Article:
Stacy Edwards, assistant superintendent of elementary education, shared current student data in comparison to where Mustang Public Schools was after last year’s child count at Monday’s board meeting.
School districts send their official student numbers to the state Oct. 1 each year, as part of the child count.
As of Monday, MPS’ elementary level, which is prekindergarten- through fourth grade, gained about 600 more students from Oct. 1, 2020. The intermediate level, which is fifth and sixth grade, also saw an increase of about 150 students.
The vast majority of students are enrolled in traditional learning. Regarding average classroom sizes, fifth grade core classes have the highest at 26, while other grade levels are around 22.
At the middle and high school levels, the average size was about 21. However, math and social studies classes were the highest at the high school at 34.
‘No way to project 1,300 student growth’
Elementary education teaching positions remain open
Between July and August, enrollment skyrocketed, Edwards said. Early childhood teachers and aides are needed at Mustang Creek Elementary.
Three teachers are also needed at Meadow Brook Intermediate.
“We literally cannot find the teachers,” Edwards said. “We have looked under every rock, nook and cranny. You know of teachers, send them our way.”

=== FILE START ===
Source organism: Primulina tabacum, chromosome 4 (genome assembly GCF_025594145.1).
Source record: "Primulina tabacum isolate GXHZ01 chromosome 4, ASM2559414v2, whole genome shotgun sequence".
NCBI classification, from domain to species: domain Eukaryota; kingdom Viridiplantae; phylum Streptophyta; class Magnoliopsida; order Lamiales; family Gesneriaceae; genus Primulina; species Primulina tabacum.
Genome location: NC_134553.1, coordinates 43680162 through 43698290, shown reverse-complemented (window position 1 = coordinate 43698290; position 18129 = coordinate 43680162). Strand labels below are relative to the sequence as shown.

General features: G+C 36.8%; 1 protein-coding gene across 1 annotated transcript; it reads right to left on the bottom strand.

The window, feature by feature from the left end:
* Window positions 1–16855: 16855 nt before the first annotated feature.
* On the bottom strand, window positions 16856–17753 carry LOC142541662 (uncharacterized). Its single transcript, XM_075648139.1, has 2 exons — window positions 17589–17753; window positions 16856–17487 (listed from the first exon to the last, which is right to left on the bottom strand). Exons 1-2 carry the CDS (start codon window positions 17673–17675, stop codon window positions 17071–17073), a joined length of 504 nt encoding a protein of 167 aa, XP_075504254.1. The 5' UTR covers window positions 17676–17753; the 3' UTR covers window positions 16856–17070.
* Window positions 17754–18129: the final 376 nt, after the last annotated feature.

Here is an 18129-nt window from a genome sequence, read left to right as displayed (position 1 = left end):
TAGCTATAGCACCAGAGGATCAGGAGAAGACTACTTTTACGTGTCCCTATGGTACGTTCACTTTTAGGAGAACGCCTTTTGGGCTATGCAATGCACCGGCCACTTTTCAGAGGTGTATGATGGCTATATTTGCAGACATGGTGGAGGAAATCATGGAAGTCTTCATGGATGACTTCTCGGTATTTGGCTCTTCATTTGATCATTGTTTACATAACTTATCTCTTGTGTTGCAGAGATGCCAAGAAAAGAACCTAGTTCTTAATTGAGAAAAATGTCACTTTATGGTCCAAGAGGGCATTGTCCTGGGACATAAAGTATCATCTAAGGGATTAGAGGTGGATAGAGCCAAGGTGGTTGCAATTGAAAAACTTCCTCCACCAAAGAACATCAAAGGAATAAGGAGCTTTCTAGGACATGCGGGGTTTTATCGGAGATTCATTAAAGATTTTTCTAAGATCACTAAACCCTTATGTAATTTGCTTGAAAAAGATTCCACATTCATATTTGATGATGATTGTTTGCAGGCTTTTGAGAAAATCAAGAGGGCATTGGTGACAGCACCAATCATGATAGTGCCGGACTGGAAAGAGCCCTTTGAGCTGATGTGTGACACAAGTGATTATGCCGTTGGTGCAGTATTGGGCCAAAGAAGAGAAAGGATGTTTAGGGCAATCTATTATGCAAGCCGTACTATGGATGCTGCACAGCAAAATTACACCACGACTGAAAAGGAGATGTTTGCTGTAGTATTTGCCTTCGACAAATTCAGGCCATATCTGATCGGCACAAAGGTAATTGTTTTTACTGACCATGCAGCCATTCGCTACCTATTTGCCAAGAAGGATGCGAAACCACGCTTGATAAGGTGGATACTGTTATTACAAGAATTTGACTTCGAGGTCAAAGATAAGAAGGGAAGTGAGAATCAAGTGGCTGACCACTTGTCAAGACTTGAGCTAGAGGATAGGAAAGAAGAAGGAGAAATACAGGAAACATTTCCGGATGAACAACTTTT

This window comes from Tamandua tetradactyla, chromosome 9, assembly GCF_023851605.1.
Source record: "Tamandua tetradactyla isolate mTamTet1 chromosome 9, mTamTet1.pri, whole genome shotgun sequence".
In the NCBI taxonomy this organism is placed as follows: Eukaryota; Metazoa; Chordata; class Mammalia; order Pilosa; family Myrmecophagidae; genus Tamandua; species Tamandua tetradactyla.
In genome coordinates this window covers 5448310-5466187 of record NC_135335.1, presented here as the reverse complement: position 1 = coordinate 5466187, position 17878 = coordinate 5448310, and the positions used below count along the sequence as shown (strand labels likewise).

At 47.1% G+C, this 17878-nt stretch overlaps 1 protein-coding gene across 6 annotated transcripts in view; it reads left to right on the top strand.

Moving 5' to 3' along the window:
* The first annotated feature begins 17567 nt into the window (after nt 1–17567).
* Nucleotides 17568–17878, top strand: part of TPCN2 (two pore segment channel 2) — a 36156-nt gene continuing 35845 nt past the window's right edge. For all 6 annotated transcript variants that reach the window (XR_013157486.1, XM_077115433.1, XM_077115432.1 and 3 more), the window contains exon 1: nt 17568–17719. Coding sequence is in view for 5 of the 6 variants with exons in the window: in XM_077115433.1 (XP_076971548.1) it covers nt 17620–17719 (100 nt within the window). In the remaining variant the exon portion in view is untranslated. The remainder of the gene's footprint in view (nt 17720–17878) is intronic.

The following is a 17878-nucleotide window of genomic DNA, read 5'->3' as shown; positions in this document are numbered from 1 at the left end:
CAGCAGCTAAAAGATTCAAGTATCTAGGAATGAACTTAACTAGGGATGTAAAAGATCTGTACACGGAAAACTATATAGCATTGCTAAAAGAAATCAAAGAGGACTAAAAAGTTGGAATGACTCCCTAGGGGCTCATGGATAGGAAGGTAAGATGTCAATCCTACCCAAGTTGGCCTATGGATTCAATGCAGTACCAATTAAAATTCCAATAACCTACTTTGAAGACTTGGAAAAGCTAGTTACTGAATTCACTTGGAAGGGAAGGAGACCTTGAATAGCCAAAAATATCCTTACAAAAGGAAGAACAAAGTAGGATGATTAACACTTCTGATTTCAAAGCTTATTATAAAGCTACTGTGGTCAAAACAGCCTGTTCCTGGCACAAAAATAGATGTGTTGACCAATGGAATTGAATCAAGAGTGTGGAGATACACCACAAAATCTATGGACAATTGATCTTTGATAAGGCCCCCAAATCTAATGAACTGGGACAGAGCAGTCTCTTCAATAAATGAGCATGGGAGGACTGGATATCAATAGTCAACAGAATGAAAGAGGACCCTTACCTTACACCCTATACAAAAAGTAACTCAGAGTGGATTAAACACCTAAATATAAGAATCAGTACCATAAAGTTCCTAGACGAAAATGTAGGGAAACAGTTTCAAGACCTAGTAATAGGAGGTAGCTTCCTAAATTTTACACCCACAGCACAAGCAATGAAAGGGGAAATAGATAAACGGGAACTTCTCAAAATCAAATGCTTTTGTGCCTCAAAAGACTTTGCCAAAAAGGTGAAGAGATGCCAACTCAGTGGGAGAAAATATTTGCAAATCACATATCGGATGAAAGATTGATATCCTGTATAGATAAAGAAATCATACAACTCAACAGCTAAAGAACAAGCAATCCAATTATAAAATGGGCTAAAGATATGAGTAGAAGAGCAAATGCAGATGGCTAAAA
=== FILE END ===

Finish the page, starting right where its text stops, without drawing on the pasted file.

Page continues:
CFO teases to new buildings because of district growth
Five years ago, the district’s general operating fund budget was about $50 million, it is now $102 million.
“That is good data,” Chief Financial Officer Nancy McKay said, regarding the significant increase to address MPS’ rapid growth.
About 1,300 students is equivalent to two elementary schools, she added.
“That’s down the road, just a little teaser there,” McKay said.
At the current growth rate, the district has looked at various other large schools, like Edmond Public Schools, to determine how to move forward with long-range planning. The board approved contracting with Templeton Demographics for a demographic study, facility planning and build out study for $35,000.
“We’re moving into action mode,” Superintendent Charles Bradley said.